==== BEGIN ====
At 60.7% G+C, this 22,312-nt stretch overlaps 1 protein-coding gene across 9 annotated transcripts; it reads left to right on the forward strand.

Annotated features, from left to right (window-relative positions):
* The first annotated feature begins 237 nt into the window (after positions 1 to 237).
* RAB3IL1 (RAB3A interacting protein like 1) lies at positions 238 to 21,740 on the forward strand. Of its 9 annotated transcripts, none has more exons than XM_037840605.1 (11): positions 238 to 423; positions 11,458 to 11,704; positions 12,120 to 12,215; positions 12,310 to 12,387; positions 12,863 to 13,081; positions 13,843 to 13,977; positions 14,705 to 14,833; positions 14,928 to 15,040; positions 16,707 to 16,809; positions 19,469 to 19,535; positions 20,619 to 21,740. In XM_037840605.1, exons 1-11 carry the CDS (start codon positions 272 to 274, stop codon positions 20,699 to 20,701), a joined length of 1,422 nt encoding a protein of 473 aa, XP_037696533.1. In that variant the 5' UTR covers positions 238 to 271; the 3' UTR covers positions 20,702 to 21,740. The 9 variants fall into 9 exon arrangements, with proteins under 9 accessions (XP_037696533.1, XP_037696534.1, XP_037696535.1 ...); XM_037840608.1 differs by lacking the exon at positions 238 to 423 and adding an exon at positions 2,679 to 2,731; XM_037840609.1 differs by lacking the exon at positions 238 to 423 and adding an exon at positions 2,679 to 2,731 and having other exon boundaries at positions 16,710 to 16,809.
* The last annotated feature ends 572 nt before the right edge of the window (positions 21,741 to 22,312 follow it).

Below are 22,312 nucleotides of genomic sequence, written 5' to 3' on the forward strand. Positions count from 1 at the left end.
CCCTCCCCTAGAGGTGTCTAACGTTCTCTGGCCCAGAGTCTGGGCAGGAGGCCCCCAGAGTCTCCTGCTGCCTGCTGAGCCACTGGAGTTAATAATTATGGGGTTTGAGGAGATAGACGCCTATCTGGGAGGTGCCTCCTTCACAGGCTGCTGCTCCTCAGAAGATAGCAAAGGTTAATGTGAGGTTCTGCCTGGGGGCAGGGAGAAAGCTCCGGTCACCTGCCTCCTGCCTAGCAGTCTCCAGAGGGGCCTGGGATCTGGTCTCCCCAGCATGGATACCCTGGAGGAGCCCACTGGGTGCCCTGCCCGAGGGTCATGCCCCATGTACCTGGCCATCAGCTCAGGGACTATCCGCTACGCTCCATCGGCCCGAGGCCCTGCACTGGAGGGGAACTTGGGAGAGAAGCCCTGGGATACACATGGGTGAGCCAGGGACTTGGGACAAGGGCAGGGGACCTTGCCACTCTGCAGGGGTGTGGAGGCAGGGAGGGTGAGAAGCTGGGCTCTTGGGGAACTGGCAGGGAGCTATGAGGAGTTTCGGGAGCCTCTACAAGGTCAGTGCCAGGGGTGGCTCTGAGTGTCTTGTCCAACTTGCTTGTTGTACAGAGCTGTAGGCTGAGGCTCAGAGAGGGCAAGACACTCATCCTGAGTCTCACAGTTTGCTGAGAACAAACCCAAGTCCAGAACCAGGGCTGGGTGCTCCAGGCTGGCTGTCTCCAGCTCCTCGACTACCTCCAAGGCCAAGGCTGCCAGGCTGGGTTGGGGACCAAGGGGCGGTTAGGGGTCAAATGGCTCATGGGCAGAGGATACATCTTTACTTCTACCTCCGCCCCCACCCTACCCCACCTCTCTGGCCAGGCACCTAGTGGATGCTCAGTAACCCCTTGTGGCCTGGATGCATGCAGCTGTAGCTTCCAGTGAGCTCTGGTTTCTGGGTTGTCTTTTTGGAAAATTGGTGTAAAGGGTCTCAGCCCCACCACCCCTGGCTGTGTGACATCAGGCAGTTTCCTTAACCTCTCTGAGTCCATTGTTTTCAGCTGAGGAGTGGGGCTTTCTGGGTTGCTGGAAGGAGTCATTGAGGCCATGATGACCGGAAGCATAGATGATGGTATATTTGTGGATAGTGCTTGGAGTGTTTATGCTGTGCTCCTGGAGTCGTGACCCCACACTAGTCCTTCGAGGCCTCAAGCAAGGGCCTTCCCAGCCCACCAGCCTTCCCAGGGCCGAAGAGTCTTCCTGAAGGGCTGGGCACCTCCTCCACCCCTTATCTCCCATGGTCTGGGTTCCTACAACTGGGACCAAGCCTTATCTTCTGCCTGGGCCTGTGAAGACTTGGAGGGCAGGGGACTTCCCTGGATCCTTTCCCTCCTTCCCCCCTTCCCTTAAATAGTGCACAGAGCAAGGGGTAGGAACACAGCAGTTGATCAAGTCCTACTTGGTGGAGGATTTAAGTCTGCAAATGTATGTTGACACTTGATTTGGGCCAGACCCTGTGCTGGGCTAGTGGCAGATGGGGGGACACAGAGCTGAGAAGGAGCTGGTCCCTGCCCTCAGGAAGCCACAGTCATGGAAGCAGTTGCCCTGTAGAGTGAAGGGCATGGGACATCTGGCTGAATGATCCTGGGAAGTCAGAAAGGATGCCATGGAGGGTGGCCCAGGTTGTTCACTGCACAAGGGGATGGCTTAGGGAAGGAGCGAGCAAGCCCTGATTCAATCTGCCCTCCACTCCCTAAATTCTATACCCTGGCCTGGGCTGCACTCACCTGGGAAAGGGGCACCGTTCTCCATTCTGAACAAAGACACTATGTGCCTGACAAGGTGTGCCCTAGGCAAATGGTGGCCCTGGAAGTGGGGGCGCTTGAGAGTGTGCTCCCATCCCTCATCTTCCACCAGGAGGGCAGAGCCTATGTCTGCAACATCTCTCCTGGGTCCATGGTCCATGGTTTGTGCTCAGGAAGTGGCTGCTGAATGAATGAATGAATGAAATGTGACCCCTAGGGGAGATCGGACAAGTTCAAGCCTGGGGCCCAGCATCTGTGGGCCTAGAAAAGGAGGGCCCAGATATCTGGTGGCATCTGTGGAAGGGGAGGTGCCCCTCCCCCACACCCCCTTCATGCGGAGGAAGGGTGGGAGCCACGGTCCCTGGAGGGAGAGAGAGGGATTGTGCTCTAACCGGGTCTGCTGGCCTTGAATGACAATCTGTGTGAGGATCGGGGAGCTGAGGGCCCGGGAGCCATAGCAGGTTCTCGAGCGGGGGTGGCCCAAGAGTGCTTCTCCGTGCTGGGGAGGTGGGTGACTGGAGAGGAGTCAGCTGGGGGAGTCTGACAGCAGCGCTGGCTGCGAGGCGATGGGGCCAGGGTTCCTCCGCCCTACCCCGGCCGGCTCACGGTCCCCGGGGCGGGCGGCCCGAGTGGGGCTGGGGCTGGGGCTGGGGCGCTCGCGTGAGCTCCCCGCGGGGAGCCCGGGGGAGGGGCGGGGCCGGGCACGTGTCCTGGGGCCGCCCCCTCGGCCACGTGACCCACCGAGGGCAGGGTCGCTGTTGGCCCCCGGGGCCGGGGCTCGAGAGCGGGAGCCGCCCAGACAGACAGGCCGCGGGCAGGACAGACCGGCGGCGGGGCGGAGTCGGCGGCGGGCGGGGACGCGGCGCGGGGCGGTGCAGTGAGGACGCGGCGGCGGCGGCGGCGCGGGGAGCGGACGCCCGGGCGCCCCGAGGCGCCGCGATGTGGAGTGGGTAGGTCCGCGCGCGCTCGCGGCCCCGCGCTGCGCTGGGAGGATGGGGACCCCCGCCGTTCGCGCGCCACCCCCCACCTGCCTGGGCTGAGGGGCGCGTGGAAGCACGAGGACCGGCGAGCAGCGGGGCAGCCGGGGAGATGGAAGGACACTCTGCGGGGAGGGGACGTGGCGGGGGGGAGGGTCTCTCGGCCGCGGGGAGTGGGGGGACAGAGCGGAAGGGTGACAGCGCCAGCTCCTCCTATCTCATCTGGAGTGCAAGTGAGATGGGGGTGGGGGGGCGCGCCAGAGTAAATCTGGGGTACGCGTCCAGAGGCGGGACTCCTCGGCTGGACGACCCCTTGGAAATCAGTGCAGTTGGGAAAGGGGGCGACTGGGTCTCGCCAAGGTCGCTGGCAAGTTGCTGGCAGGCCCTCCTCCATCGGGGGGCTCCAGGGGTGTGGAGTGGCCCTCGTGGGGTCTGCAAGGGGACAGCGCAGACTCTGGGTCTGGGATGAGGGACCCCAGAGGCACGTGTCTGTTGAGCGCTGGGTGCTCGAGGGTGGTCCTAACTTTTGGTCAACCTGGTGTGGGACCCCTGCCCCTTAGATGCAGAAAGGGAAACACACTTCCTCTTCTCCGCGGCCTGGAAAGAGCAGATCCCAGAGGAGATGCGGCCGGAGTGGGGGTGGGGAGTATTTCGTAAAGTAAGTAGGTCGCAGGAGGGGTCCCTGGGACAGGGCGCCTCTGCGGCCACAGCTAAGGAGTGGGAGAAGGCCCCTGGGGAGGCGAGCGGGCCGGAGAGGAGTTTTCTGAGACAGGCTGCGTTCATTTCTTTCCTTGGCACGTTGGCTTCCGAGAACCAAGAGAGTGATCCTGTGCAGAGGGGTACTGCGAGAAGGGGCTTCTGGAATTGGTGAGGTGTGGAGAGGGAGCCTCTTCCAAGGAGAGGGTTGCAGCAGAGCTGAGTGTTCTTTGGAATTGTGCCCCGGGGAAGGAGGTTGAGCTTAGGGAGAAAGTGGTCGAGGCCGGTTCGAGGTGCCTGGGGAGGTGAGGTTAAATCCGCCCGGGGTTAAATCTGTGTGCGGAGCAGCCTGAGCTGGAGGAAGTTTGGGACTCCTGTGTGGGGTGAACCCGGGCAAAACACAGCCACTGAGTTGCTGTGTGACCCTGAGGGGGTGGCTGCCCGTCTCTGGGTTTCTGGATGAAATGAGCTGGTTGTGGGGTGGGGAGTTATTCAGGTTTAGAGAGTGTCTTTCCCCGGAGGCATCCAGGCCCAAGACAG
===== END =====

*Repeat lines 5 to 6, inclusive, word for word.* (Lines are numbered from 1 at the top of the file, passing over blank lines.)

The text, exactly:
* The last annotated feature ends 572 nt before the right edge of the window (positions 21,741 to 22,312 follow it).

Below are 22,312 nucleotides of genomic sequence, written 5' to 3' on the forward strand. Positions count from 1 at the left end.